Microsoft Teams|Office|Office 365|SharePoint Online

Microsoft Imposes Restrictions on Office 365 Services to Ease Demand

On March 17, I reported on how Office 365 was suffering some temporary scaling problems. A week later, Microsoft has applied further throttles on background processing and some user functionality to free up CPU cycles for user activities. The news came in Office 365 notification MC207439, released to tenants today.

The steps are unsurprising given an outbreak of problems across the service over the last week due to the incessant increase in demand caused by new users, leading to a rash of service incidents and advisories (Figure 1 shows the current state for my tenant as I write this post).

Figure 1: Office 365 Service Advisories (image credit: Tony Redmond)

Heavy Demand for Teams

Teams scaled up by 12 million users over a week and that increase meant extra demand for associates applications like SharePoint Online, OneDrive for Business, OneNote, and Stream. Because more people are using Teams to work from home, more meetings are being recorded. Microsoft says that 900 million minutes of calling and meetings are now being consumed daily. This total is shared across all Teams users, so it’s not the amount of recorded meeting minutes that are uploaded and processed by Stream.

Stream Downgrades Meeting Recordings

Nevertheless, the growing demand on Stream means that Microsoft has disabled the face recognition feature (which allows users to find people based on when they appear in a video) and downgrade video recording resolution from 1080p to 720p. In this respect, Microsoft is following a line like that taken by Netflix and YouTube as they seek to conserve resources. Microsoft isn’t saying, but I assume that recordings will be restored to full resolution once enough resources are available.

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Passwords Haven’t Disappeared Yet

123456. Qwerty. Iloveyou. No, these are not exercises for people who are brand new to typing. Shockingly, they are among the most common passwords that end users choose in 2021. Research has found that the average business user must manually type out, or copy/paste, the credentials to 154 websites per month. We repeatedly got one question that surprised us: “Why would I ever trust a third party with control of my network?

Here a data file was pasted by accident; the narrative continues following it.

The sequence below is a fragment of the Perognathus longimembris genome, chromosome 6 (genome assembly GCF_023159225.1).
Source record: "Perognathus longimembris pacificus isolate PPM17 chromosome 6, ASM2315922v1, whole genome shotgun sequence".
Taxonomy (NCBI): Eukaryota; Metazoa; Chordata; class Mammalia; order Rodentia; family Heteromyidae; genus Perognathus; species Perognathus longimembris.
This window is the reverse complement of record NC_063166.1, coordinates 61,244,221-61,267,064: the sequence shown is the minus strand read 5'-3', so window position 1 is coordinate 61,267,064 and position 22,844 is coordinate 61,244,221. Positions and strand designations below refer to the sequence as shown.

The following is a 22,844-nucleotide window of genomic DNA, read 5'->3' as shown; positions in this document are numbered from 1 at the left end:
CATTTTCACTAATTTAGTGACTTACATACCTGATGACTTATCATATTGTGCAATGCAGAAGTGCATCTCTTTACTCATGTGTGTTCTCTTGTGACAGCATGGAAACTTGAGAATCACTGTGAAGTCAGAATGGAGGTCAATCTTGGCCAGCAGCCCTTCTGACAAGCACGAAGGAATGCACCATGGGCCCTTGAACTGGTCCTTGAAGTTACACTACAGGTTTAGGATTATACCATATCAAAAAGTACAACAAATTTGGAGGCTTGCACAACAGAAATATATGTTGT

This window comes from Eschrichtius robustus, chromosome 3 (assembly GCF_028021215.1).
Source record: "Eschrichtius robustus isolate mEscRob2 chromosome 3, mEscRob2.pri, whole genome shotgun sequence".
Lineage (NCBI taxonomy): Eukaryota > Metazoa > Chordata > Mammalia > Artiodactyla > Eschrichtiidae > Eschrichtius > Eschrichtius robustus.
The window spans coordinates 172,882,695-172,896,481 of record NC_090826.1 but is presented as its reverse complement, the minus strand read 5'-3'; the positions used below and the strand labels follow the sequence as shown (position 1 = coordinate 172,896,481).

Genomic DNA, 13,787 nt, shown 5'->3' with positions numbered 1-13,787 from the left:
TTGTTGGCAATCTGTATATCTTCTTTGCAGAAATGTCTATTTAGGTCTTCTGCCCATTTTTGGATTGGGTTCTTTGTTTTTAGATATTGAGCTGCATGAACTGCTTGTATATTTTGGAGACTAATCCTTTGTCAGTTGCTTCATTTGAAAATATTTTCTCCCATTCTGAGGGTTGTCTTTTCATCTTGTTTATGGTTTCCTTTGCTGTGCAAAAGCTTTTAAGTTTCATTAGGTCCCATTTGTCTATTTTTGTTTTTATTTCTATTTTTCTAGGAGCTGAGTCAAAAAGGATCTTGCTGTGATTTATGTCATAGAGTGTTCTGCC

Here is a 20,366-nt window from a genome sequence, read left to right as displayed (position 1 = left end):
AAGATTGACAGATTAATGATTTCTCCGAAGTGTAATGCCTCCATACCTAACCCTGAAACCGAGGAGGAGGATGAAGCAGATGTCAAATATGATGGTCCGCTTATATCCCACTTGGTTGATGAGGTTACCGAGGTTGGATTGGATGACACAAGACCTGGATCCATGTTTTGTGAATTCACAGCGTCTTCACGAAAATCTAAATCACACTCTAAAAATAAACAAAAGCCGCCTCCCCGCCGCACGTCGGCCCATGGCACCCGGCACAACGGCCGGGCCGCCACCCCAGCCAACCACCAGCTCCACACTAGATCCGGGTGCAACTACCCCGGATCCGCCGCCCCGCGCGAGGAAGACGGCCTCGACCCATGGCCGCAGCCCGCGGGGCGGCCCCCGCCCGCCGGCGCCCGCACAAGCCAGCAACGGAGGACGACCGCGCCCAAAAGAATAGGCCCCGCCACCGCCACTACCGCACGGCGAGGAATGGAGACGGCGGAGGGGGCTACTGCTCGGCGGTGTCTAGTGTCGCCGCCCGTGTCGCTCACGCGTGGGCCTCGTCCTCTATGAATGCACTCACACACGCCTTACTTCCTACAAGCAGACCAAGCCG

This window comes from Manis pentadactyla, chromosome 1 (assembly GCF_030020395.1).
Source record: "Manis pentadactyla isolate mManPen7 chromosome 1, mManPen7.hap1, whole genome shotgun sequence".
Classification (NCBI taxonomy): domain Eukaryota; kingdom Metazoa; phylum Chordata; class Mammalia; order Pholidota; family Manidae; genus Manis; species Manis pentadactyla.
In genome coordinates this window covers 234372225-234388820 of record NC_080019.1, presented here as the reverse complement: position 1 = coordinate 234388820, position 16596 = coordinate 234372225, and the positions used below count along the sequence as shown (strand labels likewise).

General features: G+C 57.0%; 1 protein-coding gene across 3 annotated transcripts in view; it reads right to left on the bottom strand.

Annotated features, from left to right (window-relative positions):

SharePoint Stutters

Microsoft says that they are rescheduling backend SharePoint Online operations to evenings and weekends. Many customers have reported problems with the SharePoint Online and OneDrive for Business browser clients, citing poor responsiveness and some errors. The SharePoint Online admin center performed like a warm slug at times.

Moving processing to quiet times affects functionality like Data Loss Prevention and indexing. SharePoint relies on background processes checking new documents for policy violations as their content is indexed. The delay means that an increased potential exists for a violation to slip through in the form of a confidential document being shared when it shouldn’t be. If you’re worried about this, consider enabling the sensitive by default feature, which stops documents being shared until they have been processed.

Migration Woes

Now is not a good time to be migrating data into Office 365. Microsoft says that migration to SharePoint Online might be impacted and some tenants have reported problems moving data into Teams. When you think about it, migration is an intense processing activity that generates lots of writes into databases and usually leads to other background processing, so it’s reasonable to expect problems when infrastructures are under stress. I would consider delaying moving large quantities of data into Office 365 at present if you can – or do it at the weekend.

OneNote Issues

Microsoft has made OneNote in Teams read-only for commercial tenants, with educational tenants being excluded from the new restriction, probably because of the heavy dependence on OneNote in a classroom environment. You can still use OneNote Online for editing.

Into the Future

No one knows when the restrictions will be lifted or if Microsoft will need to impose new restrictions to maintain service to users. So far, apart from some slight frustration with SharePoint Online, I have not been unduly impacted. I remain in hope that this status will continue.


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Tony Redmond has written thousands of articles about Microsoft technology since 1996. He covers Office 365 and associated technologies for and is also the lead author for the Office 365 for IT Pros eBook, updated monthly to keep pace with change in the cloud.
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